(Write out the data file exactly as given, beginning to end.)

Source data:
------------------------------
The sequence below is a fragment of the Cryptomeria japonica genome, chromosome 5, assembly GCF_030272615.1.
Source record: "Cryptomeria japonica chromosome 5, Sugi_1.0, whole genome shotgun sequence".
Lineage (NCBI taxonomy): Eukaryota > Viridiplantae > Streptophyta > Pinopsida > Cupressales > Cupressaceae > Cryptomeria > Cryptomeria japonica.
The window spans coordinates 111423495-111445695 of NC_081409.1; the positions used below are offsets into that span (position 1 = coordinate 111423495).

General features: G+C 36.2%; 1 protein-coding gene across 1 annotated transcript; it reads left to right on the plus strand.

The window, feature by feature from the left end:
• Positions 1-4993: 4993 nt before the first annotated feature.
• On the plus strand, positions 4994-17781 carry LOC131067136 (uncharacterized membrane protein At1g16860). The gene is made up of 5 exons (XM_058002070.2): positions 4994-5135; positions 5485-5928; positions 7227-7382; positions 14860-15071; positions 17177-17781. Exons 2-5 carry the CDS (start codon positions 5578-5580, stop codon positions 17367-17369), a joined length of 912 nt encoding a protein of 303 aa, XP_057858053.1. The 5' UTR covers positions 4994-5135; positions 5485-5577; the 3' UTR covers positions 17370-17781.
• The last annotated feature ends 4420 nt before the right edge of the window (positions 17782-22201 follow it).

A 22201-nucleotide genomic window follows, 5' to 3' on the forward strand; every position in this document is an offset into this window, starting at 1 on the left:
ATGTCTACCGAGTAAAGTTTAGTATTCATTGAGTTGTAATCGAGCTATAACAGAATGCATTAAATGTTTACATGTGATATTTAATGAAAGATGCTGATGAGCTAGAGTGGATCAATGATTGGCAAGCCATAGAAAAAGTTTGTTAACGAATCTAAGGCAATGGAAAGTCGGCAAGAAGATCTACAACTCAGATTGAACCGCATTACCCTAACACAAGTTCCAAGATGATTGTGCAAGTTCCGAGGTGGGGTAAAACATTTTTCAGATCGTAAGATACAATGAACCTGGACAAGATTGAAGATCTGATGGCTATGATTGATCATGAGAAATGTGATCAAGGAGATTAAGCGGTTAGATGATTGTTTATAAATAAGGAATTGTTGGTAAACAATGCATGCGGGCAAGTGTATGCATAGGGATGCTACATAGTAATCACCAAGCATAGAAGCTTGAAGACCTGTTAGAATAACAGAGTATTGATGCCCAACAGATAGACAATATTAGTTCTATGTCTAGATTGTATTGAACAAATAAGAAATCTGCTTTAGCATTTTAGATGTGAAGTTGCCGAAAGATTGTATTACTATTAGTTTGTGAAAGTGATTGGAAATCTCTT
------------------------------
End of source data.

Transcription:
The sequence below is a fragment of the Cryptomeria japonica genome, chromosome 5, assembly GCF_030272615.1.
Source record: "Cryptomeria japonica chromosome 5, Sugi_1.0, whole genome shotgun sequence".
Lineage (NCBI taxonomy): Eukaryota > Viridiplantae > Streptophyta > Pinopsida > Cupressales > Cupressaceae > Cryptomeria > Cryptomeria japonica.
The window spans coordinates 111423495-111445695 of NC_081409.1; the positions used below are offsets into that span (position 1 = coordinate 111423495).

General features: G+C 36.2%; 1 protein-coding gene across 1 annotated transcript; it reads left to right on the plus strand.

The window, feature by feature from the left end:
• Positions 1-4993: 4993 nt before the first annotated feature.
• On the plus strand, positions 4994-17781 carry LOC131067136 (uncharacterized membrane protein At1g16860). The gene is made up of 5 exons (XM_058002070.2): positions 4994-5135; positions 5485-5928; positions 7227-7382; positions 14860-15071; positions 17177-17781. Exons 2-5 carry the CDS (start codon positions 5578-5580, stop codon positions 17367-17369), a joined length of 912 nt encoding a protein of 303 aa, XP_057858053.1. The 5' UTR covers positions 4994-5135; positions 5485-5577; the 3' UTR covers positions 17370-17781.
• The last annotated feature ends 4420 nt before the right edge of the window (positions 17782-22201 follow it).

A 22201-nucleotide genomic window follows, 5' to 3' on the forward strand; every position in this document is an offset into this window, starting at 1 on the left:
ATGTCTACCGAGTAAAGTTTAGTATTCATTGAGTTGTAATCGAGCTATAACAGAATGCATTAAATGTTTACATGTGATATTTAATGAAAGATGCTGATGAGCTAGAGTGGATCAATGATTGGCAAGCCATAGAAAAAGTTTGTTAACGAATCTAAGGCAATGGAAAGTCGGCAAGAAGATCTACAACTCAGATTGAACCGCATTACCCTAACACAAGTTCCAAGATGATTGTGCAAGTTCCGAGGTGGGGTAAAACATTTTTCAGATCGTAAGATACAATGAACCTGGACAAGATTGAAGATCTGATGGCTATGATTGATCATGAGAAATGTGATCAAGGAGATTAAGCGGTTAGATGATTGTTTATAAATAAGGAATTGTTGGTAAACAATGCATGCGGGCAAGTGTATGCATAGGGATGCTACATAGTAATCACCAAGCATAGAAGCTTGAAGACCTGTTAGAATAACAGAGTATTGATGCCCAACAGATAGACAATATTAGTTCTATGTCTAGATTGTATTGAACAAATAAGAAATCTGCTTTAGCATTTTAGATGTGAAGTTGCCGAAAGATTGTATTACTATTAGTTTGTGAAAGTGATTGGAAATCTCTT